An English friend came to visit some years ago, and she went away thinking that Singaporeans were such loving people… all because we had the habit of ending each sentence with love, or so she thought.
What she really heard was…
Thank you, lah
Too expensive lah
Singlish is rooted in Singapore’s short but tumultuous history.
In the early 19th Century, immigrants of three major ethnicity – Malay, Chinese and Indian came to Singapore to establish trade.
As all of them spoke in different languages and dialects, over time, these tongues affected each other and, in a much stronger way, the English language.
This resulted in Singlish, a colourful and unique Singaporean English that lives by the rules of Chinese grammar and is generously sprinkled with words from Hokkien, Malay and Indian dialects.
Singlish in written form is no less puzzling – complex phrases are avoided, verbs may be left out, definite articles generally ignored and indications of plurality and tenses are optional.
The most common Singlish word any visitor learns first is “lah” – a particle that’s frequently used at the end of a sentence for emphasis!
While purists may bemoan the Queen’s English, there’s no denial that Singlish is the first building block of Singaporeans cultural identity and a distinct legacy of the country’s unique story
Established in 1956, Kampong Buangkok is the last surviving village in mainland Singapore
Thanks to our founding fathers, we’ve come a long way from the days of living in kampongs – often characterized by dilapidated attap houses or wooden houses with leaky zinc-roofs, and limited water and electricity supply.
Hidden away … off Yio Chu Kang Road, the forgotten rustic and rural Kampong Buangkok is nestled amidst lush, flowering tapioca, papaya, guava and yam plants
The occasional crowing of a rooster is what shatters the silence in the kampong’s tranquil atmosphere
In contrast to the high-rises that carpet Singapore, there are about 28 single-storey, wooden, zinc-roof houses, situated in a land about the size of three football fields
In addition to the wooden houses, another rare sight in the kampong is the mess of electric cables suspended overhead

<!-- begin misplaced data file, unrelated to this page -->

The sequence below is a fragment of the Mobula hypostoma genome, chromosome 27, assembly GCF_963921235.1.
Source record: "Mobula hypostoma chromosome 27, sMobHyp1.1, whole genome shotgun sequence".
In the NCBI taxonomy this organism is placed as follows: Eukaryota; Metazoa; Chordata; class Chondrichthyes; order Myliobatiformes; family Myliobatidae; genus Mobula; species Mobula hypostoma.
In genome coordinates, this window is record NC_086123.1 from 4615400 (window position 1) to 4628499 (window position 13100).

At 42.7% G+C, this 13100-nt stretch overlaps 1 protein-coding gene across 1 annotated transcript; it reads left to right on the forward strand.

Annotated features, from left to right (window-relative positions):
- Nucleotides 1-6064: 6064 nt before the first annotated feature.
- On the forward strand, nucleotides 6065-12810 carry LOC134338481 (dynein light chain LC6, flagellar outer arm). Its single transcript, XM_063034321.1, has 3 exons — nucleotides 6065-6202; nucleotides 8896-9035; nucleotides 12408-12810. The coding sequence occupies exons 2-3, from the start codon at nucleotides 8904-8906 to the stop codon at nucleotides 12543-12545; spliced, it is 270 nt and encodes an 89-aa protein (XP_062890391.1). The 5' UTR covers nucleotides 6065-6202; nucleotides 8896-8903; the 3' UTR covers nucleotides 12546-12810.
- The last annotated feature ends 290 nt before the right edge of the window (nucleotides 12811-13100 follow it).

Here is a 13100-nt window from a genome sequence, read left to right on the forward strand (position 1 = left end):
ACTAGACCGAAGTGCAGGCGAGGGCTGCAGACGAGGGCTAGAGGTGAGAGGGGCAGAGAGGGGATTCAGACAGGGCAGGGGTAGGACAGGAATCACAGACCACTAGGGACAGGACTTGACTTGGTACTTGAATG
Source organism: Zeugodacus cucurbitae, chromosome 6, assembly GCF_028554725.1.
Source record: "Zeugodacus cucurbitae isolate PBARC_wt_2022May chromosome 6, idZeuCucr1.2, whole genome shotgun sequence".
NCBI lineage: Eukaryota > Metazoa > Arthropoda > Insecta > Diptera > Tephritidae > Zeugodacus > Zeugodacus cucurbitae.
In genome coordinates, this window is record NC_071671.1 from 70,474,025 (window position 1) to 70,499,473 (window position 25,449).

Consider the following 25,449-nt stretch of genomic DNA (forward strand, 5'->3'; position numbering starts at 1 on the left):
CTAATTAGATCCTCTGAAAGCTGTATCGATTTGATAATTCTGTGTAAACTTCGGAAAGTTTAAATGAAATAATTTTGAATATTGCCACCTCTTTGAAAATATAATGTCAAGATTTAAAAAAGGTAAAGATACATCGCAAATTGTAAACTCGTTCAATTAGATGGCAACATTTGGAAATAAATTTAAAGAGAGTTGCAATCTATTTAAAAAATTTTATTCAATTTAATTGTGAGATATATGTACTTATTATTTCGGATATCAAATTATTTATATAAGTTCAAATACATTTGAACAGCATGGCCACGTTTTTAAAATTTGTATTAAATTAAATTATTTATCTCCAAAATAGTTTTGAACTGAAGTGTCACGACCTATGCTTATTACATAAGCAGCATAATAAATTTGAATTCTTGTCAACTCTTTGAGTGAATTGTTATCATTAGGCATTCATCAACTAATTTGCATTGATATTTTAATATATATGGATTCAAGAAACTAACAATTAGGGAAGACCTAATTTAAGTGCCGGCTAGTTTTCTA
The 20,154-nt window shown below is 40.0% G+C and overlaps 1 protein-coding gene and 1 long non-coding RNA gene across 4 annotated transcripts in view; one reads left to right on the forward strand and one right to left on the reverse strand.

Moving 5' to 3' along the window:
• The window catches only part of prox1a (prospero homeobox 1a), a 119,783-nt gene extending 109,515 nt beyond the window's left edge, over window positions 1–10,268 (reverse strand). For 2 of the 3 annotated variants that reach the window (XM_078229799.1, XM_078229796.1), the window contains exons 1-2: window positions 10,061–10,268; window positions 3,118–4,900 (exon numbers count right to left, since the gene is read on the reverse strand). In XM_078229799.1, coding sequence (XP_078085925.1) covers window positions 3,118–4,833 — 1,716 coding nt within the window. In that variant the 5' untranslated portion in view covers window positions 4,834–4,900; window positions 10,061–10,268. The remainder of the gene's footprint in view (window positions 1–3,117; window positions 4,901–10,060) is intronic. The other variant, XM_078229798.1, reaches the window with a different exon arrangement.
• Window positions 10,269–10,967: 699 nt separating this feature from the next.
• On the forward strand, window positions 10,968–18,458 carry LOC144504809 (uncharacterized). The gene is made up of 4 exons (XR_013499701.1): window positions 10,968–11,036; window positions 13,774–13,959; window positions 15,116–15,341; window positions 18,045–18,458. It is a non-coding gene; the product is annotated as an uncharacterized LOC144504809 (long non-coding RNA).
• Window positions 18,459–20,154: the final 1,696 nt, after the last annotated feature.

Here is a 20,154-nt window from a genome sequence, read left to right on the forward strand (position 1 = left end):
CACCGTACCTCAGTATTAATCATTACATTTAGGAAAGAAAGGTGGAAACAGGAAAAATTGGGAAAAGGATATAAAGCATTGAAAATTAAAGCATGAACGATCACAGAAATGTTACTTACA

It’s also not uncommon to see dogs, cats and chicken roaming about …lizards and squirrels scurrying past the dirt roads, or find guppies swimming in the nearby Sungei Punggol Canal
As to whether this 40-plus year-old kampong will survive the rapid urbanisation of Singapore still remains a question mark
So better go see it before it’s gone… especially if you’re heading near Gerald Drive, off Yio Chu Kang Road
Merlion (combination of “mer” meaning the sea and “lion”)
If there’s one thing that shouts Singapore, it’s the Merlion – a mythical creature with a lion’s head and a body of a fish
While the fish body represents Singapore’s origin as a fishing village back when it was called “Temasek” meaning “sea town” in Javanese
The lion head represents Singapore’s original name—”Singapura”—meaning “lion city” or “kota singa”
If you can recall… the original Merlion statue used to stand at the mouth of the Singapore River, at the tip of the current Fullerton Waterboat House Garden with Anderson Bridge as its background
But after the completion of the Esplanade Bridge in 1977, it blocked the views of the Merlion from the Marina Bay waterfront, so the statue had to be relocated to the current Merlion Park
There are five other Merlions in Singapore btw
So be sure to check them out soon!
The two-metre-tall cub statue standing behind the original statue
The 8.6-metre-tall original statue at Merlion Park
The 37-metre-tall gigantic replica at Sentosa Island
The three-metre-tall glazed polymarble statue at Tourism Court
The three-metre-tall polymarble statue placed on Mount Faber’s Point
And just in case you were wondering, the Merlion is a male
It has… over the years become a marketing icon used as a mascot and national personification of Singapore